Dear PoP – Sources for moulding/millwork?

“Dear PoP,

I am in the process of refinishing the stairs and banister in my 1925 rowhouse. I am replacing the toe rail along the top of the baseboard – it wasn’t special, not worth the effort to strip it. I wonder if anyone can recommend a source for moulding and millwork. It would be nice to have an alternative to Home Depot and Lowes.

I’ve seen a company called Galliher & Huguely up at the end of Kansas Ave NW, but they never seem to be open.”

Anyone have some suggestions? Can’t wait to see the “after” pictures!!!

44 Comment

  • Smoot. They’ll pretty much make anything you want. And they have a lot in stock. Way better than HD & Lowes.

    You could also go with a carpenter. It’s amazing what can be accomplished with buckets of skill and a router.

    • Indeed. I found the trim I needed for my 1920’s row house at Smoot Lumber in Alexandria. TWPerry may also be worth a look too, but I don’t think they have as extensive a selection.

      And of course, don’t even bother with HD or Lowes.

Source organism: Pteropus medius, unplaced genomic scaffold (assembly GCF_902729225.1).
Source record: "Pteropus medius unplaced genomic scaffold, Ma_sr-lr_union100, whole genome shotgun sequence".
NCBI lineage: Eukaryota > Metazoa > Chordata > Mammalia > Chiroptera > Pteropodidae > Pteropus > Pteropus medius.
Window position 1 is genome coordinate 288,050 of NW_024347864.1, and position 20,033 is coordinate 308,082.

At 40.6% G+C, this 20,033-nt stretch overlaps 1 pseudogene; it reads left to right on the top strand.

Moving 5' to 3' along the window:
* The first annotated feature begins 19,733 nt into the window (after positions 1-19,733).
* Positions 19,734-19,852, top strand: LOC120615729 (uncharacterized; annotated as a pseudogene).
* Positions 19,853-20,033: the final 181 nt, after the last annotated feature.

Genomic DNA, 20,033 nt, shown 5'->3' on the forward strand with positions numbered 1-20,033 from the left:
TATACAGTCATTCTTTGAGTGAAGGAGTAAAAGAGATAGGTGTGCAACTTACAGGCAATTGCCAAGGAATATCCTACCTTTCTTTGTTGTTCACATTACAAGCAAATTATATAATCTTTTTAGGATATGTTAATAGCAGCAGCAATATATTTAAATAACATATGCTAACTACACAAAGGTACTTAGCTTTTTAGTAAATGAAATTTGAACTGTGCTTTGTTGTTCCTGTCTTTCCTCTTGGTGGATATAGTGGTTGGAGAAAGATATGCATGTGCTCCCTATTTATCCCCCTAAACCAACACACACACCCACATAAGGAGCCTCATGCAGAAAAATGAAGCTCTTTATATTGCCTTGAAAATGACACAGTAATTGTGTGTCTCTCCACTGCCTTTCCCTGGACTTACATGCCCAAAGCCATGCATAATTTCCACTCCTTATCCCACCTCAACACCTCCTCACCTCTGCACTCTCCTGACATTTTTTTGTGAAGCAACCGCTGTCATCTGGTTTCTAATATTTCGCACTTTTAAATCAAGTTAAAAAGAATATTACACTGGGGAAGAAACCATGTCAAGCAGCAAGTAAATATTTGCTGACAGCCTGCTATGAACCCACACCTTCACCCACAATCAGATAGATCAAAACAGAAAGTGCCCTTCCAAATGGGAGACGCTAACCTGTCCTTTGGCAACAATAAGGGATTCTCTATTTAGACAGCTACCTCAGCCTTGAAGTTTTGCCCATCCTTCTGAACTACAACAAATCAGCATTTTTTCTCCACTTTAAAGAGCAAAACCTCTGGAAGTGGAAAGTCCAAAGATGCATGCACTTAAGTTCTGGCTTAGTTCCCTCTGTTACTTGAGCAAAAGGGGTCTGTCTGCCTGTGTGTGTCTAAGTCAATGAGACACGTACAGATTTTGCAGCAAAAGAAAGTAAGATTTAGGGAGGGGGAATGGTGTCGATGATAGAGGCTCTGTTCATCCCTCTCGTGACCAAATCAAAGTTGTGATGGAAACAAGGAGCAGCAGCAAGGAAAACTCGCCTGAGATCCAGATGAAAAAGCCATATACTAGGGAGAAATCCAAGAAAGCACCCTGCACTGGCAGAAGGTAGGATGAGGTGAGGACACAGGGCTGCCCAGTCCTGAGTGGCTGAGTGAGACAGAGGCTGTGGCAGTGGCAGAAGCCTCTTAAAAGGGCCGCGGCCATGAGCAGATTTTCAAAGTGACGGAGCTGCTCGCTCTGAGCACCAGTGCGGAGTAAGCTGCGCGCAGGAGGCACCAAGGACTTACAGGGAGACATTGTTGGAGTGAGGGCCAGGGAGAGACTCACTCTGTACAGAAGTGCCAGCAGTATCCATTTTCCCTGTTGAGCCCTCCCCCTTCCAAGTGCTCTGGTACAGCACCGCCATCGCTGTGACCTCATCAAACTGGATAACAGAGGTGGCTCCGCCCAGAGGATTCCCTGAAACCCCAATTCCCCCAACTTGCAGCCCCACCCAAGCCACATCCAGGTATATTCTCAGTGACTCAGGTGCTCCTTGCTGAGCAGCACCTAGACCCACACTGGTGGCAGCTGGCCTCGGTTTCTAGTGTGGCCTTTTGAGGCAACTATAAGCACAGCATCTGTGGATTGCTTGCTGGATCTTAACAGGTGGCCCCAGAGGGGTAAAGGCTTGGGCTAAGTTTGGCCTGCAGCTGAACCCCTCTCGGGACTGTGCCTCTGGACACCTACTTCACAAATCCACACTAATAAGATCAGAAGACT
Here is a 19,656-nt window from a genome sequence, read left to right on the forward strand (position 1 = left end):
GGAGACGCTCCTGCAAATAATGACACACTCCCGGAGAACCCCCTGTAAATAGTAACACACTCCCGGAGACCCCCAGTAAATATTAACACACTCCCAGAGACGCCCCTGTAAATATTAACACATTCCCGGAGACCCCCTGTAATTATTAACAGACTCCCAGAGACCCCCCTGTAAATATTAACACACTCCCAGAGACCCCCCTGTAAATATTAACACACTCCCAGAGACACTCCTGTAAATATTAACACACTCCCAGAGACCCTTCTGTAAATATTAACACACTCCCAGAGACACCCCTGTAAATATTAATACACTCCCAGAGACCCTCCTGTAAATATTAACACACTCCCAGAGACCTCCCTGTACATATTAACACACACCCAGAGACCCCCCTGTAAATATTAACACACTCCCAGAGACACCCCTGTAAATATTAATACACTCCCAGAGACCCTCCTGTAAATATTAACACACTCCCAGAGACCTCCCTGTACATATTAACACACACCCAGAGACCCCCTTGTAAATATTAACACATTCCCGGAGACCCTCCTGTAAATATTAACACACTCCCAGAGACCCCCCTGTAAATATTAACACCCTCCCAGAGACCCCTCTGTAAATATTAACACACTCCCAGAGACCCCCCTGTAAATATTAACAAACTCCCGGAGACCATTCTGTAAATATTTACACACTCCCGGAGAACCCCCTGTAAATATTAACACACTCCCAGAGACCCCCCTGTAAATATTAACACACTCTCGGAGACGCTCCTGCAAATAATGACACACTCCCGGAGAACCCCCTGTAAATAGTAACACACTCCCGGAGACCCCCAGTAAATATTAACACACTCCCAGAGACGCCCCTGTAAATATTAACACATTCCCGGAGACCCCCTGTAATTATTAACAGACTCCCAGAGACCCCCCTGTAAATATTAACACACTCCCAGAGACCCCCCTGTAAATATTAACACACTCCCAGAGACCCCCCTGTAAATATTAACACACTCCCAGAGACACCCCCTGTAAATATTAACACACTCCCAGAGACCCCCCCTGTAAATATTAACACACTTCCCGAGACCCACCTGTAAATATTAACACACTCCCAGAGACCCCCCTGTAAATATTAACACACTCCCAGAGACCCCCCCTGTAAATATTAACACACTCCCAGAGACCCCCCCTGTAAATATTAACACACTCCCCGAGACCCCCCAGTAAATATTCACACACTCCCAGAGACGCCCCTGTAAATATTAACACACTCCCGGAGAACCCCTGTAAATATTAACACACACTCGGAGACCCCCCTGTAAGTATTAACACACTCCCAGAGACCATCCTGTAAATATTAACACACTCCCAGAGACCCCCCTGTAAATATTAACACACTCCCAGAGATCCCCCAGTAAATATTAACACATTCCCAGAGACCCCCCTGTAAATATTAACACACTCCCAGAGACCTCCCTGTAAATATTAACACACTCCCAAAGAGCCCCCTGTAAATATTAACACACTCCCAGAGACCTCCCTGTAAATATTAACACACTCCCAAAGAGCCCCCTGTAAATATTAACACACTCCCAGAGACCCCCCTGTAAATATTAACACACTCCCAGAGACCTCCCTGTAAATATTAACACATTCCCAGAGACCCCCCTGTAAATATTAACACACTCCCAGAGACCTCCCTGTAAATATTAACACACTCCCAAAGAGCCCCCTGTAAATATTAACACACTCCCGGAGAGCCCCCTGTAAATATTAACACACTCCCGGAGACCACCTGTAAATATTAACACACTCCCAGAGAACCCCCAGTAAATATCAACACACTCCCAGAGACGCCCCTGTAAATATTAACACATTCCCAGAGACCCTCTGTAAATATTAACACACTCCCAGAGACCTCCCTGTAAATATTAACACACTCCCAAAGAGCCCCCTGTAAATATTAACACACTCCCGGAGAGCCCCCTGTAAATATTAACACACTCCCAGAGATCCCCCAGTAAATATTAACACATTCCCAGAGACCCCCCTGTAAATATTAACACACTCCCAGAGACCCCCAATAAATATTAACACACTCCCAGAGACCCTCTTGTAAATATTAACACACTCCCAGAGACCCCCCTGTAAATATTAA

• +1 … Smoot is amazing.

    • +1 I just had a crap load of new trim delivered to my house, ready for staining. It’s not cheap, but they have a lot of knives that match the older stuff in your house.

      If you only need a few things, you can try the Brass Knob Warehouse over on 1st and P NW ( I think that’s where it is). That’s where I’m going to get my spindles.

  • I don’t have an answer, but rather a question for the OP: what method are you using to strip your paint and how long has it taken you? I want to redo the same area on our 1920’s house (looks very similar in construction), taking it down to the bare wood an restaining. I know there are 3-4 layers and that at least 2 of them are lead.